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To the Editor.—
Dr Makris recently called attention to the confusing and linguistically offensive use of the term "nonparenteral" in titles of medical articles (234:1223, 1975). While his concern over the linguistic malady of spastic polysyllabilism is appropriate, Dr Makris was not the first to point out this problem. Dr Greenbaum of this university published a similar objection to "nonparenteral" in the New England Journal of Medicine (291:51, 1974).I suggest that priority of authorship be honored and that the use of the term "nonparenteral" in inappropriate contexts (that is, in any context) should henceforth be referred to as "Greenbaum disease," at least until an earlier letter to the editor turns up.Both authors call attention to the lack of a succinct term for "not administered via a needle"; Makris suggests "non-mechanically invasive" while Greenbaum originally opted, tongue in linguistic cheek, for "asyringial." This matter deserves further study.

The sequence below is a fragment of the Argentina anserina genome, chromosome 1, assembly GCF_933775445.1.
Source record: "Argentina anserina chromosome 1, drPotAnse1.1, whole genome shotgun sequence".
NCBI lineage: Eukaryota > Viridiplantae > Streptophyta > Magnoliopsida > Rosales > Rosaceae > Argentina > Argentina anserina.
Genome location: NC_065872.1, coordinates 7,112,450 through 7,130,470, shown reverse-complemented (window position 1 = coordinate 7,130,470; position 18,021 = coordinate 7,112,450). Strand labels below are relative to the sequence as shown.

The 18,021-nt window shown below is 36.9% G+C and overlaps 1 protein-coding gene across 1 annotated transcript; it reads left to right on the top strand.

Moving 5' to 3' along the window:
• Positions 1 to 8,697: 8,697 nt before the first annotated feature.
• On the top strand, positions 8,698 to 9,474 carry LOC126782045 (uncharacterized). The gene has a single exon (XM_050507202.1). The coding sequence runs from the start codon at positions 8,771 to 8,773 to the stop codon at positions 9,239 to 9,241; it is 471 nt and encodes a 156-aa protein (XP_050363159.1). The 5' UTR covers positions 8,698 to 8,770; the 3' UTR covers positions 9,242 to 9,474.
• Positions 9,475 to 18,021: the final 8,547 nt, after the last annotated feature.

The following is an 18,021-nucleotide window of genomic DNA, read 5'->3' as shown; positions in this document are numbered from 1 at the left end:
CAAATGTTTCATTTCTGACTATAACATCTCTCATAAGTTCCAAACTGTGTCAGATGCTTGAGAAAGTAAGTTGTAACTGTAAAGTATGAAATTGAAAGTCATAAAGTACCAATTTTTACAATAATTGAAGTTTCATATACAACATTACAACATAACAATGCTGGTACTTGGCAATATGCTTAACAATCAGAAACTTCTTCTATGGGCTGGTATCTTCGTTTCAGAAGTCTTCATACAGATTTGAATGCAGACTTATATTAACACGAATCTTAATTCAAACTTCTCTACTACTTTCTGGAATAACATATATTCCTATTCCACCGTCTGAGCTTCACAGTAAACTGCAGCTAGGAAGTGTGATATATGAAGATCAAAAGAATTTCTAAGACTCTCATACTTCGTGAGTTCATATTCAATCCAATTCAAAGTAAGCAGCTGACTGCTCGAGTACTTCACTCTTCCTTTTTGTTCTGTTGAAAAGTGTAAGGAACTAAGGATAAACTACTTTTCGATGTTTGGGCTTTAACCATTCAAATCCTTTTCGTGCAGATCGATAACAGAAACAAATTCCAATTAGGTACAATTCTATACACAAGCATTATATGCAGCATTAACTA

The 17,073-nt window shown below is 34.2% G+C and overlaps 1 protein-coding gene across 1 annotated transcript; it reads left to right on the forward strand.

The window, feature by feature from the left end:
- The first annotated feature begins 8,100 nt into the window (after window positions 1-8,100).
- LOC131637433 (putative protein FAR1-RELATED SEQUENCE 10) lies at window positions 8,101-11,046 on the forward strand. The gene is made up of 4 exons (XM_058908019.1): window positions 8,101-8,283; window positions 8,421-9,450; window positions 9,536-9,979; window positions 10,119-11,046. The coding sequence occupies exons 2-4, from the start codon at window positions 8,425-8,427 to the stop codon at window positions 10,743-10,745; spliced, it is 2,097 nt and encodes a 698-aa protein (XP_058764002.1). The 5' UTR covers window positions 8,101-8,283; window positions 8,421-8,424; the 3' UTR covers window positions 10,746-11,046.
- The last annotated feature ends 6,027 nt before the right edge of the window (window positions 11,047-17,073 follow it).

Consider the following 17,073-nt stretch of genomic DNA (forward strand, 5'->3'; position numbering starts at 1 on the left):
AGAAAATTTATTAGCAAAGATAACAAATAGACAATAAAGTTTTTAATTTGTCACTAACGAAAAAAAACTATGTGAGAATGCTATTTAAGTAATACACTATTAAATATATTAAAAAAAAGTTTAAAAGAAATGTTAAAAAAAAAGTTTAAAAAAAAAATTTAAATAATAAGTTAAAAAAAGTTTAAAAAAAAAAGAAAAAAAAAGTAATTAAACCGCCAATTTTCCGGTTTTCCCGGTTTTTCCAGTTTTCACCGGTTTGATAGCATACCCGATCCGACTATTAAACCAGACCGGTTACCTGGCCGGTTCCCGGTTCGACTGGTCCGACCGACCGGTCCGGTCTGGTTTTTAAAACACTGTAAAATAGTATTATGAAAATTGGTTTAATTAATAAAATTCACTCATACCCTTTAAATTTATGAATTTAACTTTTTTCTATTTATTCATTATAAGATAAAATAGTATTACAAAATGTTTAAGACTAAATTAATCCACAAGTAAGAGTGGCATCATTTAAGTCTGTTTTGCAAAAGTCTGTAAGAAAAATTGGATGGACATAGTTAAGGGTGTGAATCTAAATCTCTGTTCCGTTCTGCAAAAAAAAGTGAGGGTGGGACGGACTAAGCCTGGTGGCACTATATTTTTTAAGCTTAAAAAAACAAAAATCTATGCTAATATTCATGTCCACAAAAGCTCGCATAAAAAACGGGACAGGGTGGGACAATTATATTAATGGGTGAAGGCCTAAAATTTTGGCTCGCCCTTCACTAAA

Brody H. Greenbaum Disease: A Nonlinguistic Entity. JAMA. 1976;235(11):1108. doi:10.1001/jama.1976.03260370018018